- Chamath Palihapitiya and other SPAC sponsors were asked about potential conflicts of interest.
- The letters pointed to the alleged “range of maneuvers – some of them downright astonishing to the uninitiated.”
- The senators said they expect a response by October 8.
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Chamath Palihapitiya, once dubbed the “SPAC King,” and five other blank-check company sponsors were asked by Senator Elizabeth Warren and three other Democratic legislators about conflicts of interest and business practices that disadvantage retail investors.
The letters pointed to the alleged “range of maneuvers – some of them downright astonishing to the uninitiated – to win even when investors lose.”
“We seek information about your use of SPACs in order to understand what sort of Congressional or regulatory action may be necessary to better protect investors and market integrity and ensure a fair, orderly, and efficient marketplace,” the letters added.
Warren as well as Sens. Sherrod Brown, Tina Smith, and Chris Van Hollen sent identical individual letters dated September 22 to Palihapitiya, co-founder and CEO of The Social+Capital Partnership; Michael Klein, founder of M. Klein & Associates; Stephen Girsky, managing partner at VectoIQ; Tilman Fertitta, chairman and CEO of Fertitta Entertainment; Howard Lutnick, chairman and CEO of Cantor Fitzgerald; and David Hamamoto, CEO and chairman of DiamondHead Holdings.
The senators said they expect a response by October 8.
SPACs, or special purpose acquisition companies, are shell companies that list with the aim of merging with private companies and taking them public. Several major companies such as Virgin Galactic and DraftKings have debuted via SPACs.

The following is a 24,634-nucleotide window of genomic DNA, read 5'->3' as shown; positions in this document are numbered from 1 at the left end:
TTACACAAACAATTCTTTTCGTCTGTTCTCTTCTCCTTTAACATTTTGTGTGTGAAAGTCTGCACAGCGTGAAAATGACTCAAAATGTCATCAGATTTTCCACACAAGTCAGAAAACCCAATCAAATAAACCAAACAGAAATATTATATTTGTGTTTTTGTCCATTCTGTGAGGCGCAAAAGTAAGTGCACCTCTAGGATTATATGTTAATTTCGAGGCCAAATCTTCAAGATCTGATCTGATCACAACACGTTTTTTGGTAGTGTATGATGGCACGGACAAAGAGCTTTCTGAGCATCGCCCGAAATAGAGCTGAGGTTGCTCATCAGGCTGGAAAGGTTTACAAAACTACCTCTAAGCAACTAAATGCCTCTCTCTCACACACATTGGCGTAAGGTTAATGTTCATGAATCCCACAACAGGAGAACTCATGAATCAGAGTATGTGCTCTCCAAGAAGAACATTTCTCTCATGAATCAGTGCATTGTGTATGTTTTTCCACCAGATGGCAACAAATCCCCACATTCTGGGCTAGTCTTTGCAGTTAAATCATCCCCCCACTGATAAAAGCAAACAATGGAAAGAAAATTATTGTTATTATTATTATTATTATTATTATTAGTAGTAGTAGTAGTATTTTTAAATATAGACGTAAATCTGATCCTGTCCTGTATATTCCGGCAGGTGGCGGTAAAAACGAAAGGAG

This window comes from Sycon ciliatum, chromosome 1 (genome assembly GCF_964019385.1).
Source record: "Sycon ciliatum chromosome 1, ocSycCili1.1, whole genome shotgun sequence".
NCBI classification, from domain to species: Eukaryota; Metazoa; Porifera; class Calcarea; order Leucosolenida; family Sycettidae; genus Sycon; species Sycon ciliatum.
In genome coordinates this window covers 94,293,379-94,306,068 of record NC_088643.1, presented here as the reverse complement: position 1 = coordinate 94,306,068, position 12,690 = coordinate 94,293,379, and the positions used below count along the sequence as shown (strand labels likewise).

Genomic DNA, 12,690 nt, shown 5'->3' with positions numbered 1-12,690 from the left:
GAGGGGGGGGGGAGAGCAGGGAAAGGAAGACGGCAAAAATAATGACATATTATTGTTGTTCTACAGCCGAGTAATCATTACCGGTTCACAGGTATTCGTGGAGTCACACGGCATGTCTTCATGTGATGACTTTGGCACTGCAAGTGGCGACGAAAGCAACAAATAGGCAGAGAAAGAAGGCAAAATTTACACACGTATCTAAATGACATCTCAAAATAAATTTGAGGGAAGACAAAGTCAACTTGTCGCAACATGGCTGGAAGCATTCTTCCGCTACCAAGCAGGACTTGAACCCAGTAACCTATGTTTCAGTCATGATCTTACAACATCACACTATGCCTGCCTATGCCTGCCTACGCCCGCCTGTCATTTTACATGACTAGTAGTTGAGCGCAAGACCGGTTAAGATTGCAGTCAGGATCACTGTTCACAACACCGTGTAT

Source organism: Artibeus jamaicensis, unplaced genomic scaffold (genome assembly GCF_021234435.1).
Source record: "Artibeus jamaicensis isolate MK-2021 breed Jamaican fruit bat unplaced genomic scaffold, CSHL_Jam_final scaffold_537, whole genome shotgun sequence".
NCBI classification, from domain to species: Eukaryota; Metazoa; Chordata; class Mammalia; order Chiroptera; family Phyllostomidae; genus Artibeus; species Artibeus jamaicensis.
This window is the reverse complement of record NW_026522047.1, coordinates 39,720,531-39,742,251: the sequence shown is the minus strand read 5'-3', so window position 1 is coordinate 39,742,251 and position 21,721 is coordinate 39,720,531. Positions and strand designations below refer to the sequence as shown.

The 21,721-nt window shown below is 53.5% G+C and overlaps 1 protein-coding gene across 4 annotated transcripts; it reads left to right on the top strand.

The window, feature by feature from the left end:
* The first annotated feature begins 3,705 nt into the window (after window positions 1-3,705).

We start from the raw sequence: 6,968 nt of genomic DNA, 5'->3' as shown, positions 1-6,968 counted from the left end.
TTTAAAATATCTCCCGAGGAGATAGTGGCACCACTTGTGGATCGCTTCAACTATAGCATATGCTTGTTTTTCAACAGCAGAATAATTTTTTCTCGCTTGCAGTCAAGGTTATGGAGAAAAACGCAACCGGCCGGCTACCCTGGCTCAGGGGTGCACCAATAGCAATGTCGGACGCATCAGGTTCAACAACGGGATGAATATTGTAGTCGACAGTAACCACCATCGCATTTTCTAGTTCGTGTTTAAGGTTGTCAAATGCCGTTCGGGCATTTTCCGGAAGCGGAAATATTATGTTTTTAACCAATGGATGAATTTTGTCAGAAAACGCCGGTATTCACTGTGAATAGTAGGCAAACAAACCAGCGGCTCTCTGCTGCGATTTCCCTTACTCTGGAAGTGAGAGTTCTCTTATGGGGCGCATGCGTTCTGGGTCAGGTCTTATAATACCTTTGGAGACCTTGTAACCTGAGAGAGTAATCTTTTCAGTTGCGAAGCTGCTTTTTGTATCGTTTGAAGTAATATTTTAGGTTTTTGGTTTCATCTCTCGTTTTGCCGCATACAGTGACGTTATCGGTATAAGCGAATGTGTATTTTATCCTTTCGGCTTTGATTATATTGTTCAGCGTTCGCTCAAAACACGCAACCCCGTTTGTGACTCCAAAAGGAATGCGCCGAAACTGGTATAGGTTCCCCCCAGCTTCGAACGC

Touted as a faster and cheaper alternative for companies to go public compared to the traditional IPO, they have garnered support from Wall Street heavyweights as well as pop icons and professional athletes. But they also require fewer disclosures than IPOs do.
SPACs, which have been around for decades, rocketed to prominence last year with the trend accelerating in 2021. Year-to-date SPAC issuance has far outpaced full-year 2020 totals.
“This meteoric rise is concerning,” the letters said. “The SPAC process often appears to be structured to exploit retail investors to the benefit of large institutional investors such as hedge funds, venture capital insiders, and investment banks.”
The senators said industry insiders can “take advantage of ordinary investors throughout this process,” such as making “overly optimistic statements about target companies” – something not allowed in a traditional IPO route.
“Statements by SPAC sponsors to convince shareholders to vote in favor of a merger may not have to meet the same disclosure standards,” the senators added.
The concerns raised by the lawmakers aren’t the first time authorities have questioned the process of SPACs.
The US Securities and Exchange Commission, under then Acting Chair Allison Herren Lee, began an inquiry in March into Wall Street’s blank-check company craze by seeking voluntary information.
And current Chair Gary Gensler said in July the SEC was investigating major banks over conflicts of interest in the SPAC deal-making process that exploded in the past year.
Other controversies seem to follow SPACs. In August, billionaire hedge fund manager Bill Ackman’s blank check firm, Pershing Square Tontine Holdings, was sued by former SEC Commissioner Robert Jackson and Yale law professor John Morley for not operating as a SPAC.